The majority of children, teens, and college students have started a new school year. My son is a senior in college and my daughter is a freshman learning to navigate her way in a new world. I am very thankful that they both chose to attend the same college and that their college is local. Even though it’s here in town, they both live in the dorms but come home on the weekends for mom’s cooking and to use the laundry room. Every school year at every age brings new challenges for every student. Some subjects are harder than others, but when a student also does not enjoy that subject, it is difficult to get them to excel in that class.
Since God created us, he knows our likes and dislikes. He knows the subjects our children do well in and the ones that give them the most trouble. James, the half-brother of Jesus (typically considered the author of the book of James in the New Testament), wrote “Now if any of you lacks wisdom, he should ask God, who give to all generously and without criticizing, and I will be given to him. But let him ask in faith without doubting.” (James 1:5-6). We, as parents, can pray for God to grant wisdom, knowledge, and understanding for our children. We can also teach our children to pray and ask God to give them these things.
Asking God for wisdom does not just apply to our children who are learning new things in school. It can also be for us as we are trying to understand a Biblical principle of which we can’t seem to quite grasp the full understanding. We can also ask God to help us as we try to learn a new task at work or when we need wisdom in making a major life decision, such as moving, taking a new job, or making a big purchase. No matter what we seem to lack wisdom in, God tells us to ask him for it. After all, God is the one who created the universe and set everything into motion. If anyone understand the things we have a hard time grasping, it’s God. All the scientific law may be named after the scientists that discovered them, but they did not create the those laws….God did when he created the world. So why not go to the One who knows it better than anyone else? He is the one who can open our minds and help us see something we didn’t see before or to clear out the confusing thoughts so that we can grasp what’s true. He the one who can give us ears to hear as things are explained to us in a way that understanding breaks through.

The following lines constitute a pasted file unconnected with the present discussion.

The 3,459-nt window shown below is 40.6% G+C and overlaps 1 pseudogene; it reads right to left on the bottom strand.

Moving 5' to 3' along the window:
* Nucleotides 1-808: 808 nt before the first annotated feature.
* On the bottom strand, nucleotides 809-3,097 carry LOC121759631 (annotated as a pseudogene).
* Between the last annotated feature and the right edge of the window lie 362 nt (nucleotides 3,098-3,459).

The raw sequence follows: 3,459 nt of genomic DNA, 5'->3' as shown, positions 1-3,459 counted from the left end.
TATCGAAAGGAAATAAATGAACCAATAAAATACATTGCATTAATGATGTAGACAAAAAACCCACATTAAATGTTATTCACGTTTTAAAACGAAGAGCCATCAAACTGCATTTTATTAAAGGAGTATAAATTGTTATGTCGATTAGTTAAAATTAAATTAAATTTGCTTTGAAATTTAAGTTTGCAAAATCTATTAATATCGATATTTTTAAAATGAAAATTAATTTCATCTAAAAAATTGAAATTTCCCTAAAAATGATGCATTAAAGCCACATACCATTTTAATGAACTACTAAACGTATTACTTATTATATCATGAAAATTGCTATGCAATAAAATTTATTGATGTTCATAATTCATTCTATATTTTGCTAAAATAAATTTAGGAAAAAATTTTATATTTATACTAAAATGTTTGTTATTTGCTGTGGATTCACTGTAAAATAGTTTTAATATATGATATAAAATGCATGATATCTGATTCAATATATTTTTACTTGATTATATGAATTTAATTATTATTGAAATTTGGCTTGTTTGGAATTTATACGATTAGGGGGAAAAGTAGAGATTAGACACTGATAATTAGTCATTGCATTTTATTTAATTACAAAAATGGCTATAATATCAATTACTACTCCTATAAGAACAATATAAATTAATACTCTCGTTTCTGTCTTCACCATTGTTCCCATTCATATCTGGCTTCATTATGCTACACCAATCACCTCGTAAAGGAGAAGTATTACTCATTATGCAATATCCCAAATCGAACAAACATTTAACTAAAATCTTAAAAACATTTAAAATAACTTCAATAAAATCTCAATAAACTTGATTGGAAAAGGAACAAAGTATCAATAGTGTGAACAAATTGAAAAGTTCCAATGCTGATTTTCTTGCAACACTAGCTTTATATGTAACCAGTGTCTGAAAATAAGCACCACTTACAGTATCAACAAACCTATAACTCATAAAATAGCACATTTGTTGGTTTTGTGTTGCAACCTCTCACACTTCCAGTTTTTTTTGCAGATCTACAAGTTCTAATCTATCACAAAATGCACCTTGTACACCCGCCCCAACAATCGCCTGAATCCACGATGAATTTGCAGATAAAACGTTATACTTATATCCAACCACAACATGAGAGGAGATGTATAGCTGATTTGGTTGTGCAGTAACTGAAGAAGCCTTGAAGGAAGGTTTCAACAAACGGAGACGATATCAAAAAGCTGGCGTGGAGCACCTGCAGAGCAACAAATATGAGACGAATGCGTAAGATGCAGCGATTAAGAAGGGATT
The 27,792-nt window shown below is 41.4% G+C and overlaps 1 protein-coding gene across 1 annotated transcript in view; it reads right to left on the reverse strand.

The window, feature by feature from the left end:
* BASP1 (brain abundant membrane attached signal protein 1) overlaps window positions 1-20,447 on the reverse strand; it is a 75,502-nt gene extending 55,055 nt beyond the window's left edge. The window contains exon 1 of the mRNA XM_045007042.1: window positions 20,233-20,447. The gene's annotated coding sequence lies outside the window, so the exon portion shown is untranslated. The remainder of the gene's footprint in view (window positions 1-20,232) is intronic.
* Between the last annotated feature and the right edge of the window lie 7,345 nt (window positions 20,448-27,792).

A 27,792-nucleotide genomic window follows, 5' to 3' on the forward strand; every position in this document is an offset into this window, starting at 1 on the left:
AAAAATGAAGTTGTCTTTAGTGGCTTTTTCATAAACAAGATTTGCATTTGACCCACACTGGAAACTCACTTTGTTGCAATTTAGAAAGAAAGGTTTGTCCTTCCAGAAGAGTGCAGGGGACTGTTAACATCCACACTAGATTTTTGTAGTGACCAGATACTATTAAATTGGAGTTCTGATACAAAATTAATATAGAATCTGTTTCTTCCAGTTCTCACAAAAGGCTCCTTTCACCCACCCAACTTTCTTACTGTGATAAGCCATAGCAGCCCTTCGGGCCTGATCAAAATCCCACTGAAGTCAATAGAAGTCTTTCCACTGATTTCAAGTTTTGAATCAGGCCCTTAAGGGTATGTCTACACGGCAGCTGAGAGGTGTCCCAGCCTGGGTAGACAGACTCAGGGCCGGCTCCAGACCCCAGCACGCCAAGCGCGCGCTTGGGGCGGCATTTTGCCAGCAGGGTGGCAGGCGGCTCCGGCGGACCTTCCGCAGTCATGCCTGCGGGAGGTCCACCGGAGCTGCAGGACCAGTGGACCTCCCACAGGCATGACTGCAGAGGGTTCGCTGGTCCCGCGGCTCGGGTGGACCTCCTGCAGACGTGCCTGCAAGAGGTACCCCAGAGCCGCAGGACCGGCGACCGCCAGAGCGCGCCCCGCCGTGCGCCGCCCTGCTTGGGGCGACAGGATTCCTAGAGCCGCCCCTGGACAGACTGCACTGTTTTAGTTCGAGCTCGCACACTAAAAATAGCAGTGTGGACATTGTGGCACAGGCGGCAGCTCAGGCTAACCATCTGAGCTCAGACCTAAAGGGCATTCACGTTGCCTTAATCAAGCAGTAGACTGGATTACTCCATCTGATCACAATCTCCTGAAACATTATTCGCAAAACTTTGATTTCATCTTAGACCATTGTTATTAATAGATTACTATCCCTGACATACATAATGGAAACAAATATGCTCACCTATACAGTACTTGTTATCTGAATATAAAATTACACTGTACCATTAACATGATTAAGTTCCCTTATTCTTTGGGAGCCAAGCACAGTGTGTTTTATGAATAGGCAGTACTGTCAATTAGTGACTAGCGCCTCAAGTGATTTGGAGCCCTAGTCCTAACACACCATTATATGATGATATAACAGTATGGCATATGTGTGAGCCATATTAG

James also tells us in this verse that God gives wisdom generously. Liberally. He is a big-hearted God and he stand by ready to grant us the wisdom we need. However, the key is to first recognize the need and then to ask God for it. The Greek word for “liberally” is haploos and it means “bountifully” (Strong’s Concordance). So when we ask, he does just measure it by teaspoon fulls. He dumps it on…as much as we need for the purpose we are asking.
God doesn’t just give us wisdom generously, but he also does it without criticizing. When I was in school, I was one of the shy kids and would have never raised my hand and asked a question because I didn’t want to look dumb to the other students in the class. I’m not shy like that anymore, but I am still glad that God does not criticize when I ask him for help to understand something. He doesn’t roll His eyes in exasperation. There is no long, drawn out sigh of frustration. Instead, He is the loving father who created us and already knows the limited capabilities of our minds. He’s like the parent who’s child is trying to learn to read and the parent picks the child up and sets her in his lap and helps her sound out each sound and put them together until she can read the word on her own. Then He celebrates with us when that “ah-ha” moment comes and we “get it.”
James also tells us that when we ask for wisdom, we will receive it. There is no “maybe” or “if God isn’t busy with something else” or “He’ll think about it and get back to us next week. No. When we ask for wisdom, God will give it. Because we know that God keeps his promises and He will do what He says He will do, we can ask in confidence, with faith. There is no need to doubt. Psalm 5:3 tells us that God hears our voice as we plead our case to Him and then we are to watch expectantly.
Whether your children need some wisdom as they tackle a new school year or you need some yourself, go ahead and ask God to give it you, then expect Him to give it to you. Teach your children to ask God for wisdom for themselves so that when they sit in class and have difficulty understanding, they can silently ask God for wisdom in that moment. He is a God who loves to give us good gifts.